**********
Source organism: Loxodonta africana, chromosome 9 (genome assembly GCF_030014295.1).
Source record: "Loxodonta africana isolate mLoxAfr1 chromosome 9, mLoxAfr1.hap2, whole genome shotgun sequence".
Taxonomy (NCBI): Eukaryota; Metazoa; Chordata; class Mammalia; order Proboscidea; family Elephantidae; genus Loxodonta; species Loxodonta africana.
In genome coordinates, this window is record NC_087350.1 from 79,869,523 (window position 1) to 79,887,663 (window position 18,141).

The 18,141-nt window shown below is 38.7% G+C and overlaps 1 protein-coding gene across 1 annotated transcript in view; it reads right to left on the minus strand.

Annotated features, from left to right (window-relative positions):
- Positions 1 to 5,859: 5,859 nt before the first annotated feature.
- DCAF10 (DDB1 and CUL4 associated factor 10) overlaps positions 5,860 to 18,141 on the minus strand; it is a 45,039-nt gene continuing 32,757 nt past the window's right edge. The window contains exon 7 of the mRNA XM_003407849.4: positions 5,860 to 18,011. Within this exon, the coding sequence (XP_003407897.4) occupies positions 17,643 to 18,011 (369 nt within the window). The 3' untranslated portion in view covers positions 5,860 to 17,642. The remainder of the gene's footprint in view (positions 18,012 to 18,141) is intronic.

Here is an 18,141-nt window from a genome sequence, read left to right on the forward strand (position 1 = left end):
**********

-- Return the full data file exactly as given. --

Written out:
Source organism: Loxodonta africana, chromosome 9 (genome assembly GCF_030014295.1).
Source record: "Loxodonta africana isolate mLoxAfr1 chromosome 9, mLoxAfr1.hap2, whole genome shotgun sequence".
Taxonomy (NCBI): Eukaryota; Metazoa; Chordata; class Mammalia; order Proboscidea; family Elephantidae; genus Loxodonta; species Loxodonta africana.
In genome coordinates, this window is record NC_087350.1 from 79,869,523 (window position 1) to 79,887,663 (window position 18,141).

The 18,141-nt window shown below is 38.7% G+C and overlaps 1 protein-coding gene across 1 annotated transcript in view; it reads right to left on the minus strand.

Annotated features, from left to right (window-relative positions):
- Positions 1 to 5,859: 5,859 nt before the first annotated feature.
- DCAF10 (DDB1 and CUL4 associated factor 10) overlaps positions 5,860 to 18,141 on the minus strand; it is a 45,039-nt gene continuing 32,757 nt past the window's right edge. The window contains exon 7 of the mRNA XM_003407849.4: positions 5,860 to 18,011. Within this exon, the coding sequence (XP_003407897.4) occupies positions 17,643 to 18,011 (369 nt within the window). The 3' untranslated portion in view covers positions 5,860 to 17,642. The remainder of the gene's footprint in view (positions 18,012 to 18,141) is intronic.

Here is an 18,141-nt window from a genome sequence, read left to right on the forward strand (position 1 = left end):